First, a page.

01-16-2013 07:45 PM
01-16-2013 10:54 PM
Welcome to the forums; wish I could help you but I think you may need to seek professional advice on this one.
The big question is whether or not you still have the finances to meet your current financial obligations. In some respects, if you're not going to use the trailblazer, selling it and throwing the money at the loan principal would save you quite a bit of money over the life of the loan; it won't change your monthly required cash outlay, but you will save a bundle of interest in terms of financial planning for the future.
I think you're likely going to have trouble currently and likely for a year or more getting the car refinanced down to a lower rate.
There just aren't any golden bullet solutions I see; I would check over in the rebuilding forum, it's possible you can get some of the credit card lates removed via good will letters; that may put you in a better position.
Another alternative is if you have any assets that you can take a loan out against, typically loans you secure yourself against an asset are markedly cheaper interest rate; you may be able to self-refinance that way as well.
If you can't meet your obligations and don't have any asset reserves to draw upon, it may be time to look at a debt management / consolidation program or worse. Bad situation that, but sounds like you're not in a good one currently from a credit perspective.
01-16-2013 11:41 PM
01-17-2013 06:53 AM
You have poor credit now due to recent derogatories. The chance of refinance soon is slim then. I would do everything I could to get out of the auto loan that is at 24%, including selling at a loss.
01-17-2013 11:04 AM
Thanks for the honest insight. I can sell the truck if need be. I guess my question is am i being short sighted by sticking with santander? I know people say they suck, but even with a repo in july they will do another loan for me, just want me to trade there open loan.
I have no problems with Santander in the sense if you are in a problematic credit strata, they will often offer a loan when nobody else does, and they report to all the bureaus so you're not stuck with them forever.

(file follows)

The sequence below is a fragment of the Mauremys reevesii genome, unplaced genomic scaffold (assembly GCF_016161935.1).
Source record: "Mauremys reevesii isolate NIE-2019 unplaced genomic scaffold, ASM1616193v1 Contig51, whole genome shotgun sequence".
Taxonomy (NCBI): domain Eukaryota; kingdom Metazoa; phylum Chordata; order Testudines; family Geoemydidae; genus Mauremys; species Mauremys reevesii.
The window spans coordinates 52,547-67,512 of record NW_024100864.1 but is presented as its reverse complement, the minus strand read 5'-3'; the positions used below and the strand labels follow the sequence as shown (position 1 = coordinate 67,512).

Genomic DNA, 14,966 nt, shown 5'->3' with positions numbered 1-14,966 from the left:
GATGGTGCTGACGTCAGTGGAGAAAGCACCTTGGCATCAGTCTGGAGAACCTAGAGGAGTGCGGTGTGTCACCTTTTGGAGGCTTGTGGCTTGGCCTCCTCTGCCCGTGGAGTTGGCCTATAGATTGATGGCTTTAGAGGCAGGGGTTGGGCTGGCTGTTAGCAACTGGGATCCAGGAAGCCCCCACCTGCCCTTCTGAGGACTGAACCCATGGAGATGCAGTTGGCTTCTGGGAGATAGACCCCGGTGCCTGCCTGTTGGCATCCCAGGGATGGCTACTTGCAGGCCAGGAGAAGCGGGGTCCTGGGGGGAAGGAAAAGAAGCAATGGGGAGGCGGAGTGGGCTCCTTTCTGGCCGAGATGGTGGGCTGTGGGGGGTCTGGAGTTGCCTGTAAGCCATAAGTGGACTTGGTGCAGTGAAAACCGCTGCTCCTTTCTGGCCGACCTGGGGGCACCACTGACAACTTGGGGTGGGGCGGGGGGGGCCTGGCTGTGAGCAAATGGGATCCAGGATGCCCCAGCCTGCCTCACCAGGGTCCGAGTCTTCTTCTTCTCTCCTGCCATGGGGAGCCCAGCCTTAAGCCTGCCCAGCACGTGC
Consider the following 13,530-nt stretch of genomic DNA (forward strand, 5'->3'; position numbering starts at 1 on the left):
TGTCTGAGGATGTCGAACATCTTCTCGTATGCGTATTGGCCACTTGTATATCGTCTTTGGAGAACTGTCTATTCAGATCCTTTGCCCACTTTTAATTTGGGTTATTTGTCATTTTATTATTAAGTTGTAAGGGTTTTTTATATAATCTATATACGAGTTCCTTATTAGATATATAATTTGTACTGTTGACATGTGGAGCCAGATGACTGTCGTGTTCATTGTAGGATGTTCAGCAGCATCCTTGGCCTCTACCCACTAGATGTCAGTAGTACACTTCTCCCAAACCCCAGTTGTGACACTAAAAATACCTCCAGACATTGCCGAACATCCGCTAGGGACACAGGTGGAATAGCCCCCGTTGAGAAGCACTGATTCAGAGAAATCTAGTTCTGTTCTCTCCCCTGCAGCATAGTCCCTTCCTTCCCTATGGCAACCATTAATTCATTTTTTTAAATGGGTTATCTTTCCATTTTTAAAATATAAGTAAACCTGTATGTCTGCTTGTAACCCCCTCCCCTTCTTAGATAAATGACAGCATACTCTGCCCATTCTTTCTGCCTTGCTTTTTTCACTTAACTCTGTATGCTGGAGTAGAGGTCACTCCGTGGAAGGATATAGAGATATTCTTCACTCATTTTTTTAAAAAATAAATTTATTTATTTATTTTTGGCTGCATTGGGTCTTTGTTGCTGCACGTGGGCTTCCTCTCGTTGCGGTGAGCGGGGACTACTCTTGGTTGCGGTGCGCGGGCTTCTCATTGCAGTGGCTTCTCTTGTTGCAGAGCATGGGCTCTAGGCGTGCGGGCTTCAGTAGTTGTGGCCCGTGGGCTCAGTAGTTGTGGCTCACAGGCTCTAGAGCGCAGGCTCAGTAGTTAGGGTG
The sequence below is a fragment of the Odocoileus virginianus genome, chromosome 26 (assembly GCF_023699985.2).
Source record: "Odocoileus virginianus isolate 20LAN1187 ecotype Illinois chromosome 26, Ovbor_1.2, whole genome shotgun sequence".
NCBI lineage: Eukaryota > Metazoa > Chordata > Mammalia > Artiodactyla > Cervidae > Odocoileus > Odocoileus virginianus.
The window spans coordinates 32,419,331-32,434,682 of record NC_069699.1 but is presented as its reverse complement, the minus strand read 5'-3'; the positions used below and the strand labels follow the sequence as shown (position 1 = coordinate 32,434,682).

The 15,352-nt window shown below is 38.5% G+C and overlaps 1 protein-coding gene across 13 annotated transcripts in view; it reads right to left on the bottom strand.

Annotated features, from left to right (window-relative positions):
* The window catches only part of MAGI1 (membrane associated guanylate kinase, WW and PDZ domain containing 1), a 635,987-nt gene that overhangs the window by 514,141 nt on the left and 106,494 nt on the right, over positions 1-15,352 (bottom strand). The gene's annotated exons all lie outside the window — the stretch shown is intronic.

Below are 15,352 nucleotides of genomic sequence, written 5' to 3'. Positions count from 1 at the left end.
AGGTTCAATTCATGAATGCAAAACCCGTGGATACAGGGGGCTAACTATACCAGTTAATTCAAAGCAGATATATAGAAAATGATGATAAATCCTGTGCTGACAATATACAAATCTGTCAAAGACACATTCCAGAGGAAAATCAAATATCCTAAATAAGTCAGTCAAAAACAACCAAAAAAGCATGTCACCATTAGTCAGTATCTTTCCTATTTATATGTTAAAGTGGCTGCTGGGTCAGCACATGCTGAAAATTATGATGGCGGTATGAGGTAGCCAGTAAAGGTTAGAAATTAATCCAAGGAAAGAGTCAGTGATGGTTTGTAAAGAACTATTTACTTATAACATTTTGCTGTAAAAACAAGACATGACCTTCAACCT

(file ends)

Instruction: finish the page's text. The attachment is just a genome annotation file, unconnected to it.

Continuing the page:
That's sort of interesting, what do you mean by trading the open loan? The problem you outlined earlier was that you were underwater on the current auto loan, you're still on the hook for that financially.
It may not be all doom and gloom, do you know what your FICO score is? If it's still reasonably solid you may have some options: if I were in your shoes I'd probably pull the EQ report from here and then start talking to local CU's that I was eligible for and show them my report, explain the situation, and ask the loan officer if they could help me out... if they say yes, eat the inquiries for membership and the loan application for the auto refinance. They tend to be a lot more reasonable with past issues than national lenders and you don't lose anything but time talking to them.
Forums posts are not provided or commissioned by FICO. Forums posts have not been reviewed, approved or otherwise endorsed by FICO. It is not FICO's responsibility to ensure all posts and/or questions are answered.Advertiser Disclosure: The listings that appear on myFICO are from companies from which myFICO receives compensation, which may impact how and where products appear on myFICO (including, for example, the order in which they appear). myFICO does not review or include all companies or all available products.
IMPORTANT INFORMATION: All FICO® Score products made available on myFICO.com include a FICO® Score 8, along with additional FICO® Score versions. Your lender or insurer may use a different FICO® Score than the versions you receive from myFICO, or another type of credit score altogether. Learn more
FICO, myFICO, Score Watch, The score lenders use, and The Score That Matters are trademarks or registered trademarks of Fair Isaac Corporation. Equifax Credit Report is a trademark of Equifax, Inc. and its affiliated companies. Many factors affect your FICO Score and the interest rates you may receive. Fair Isaac is not a credit repair organization as defined under federal or state law, including the Credit Repair Organizations Act. Fair Isaac does not provide "credit repair" services or advice or assistance regarding "rebuilding" or "improving" your credit record, credit history or credit rating. FTC's website on credit.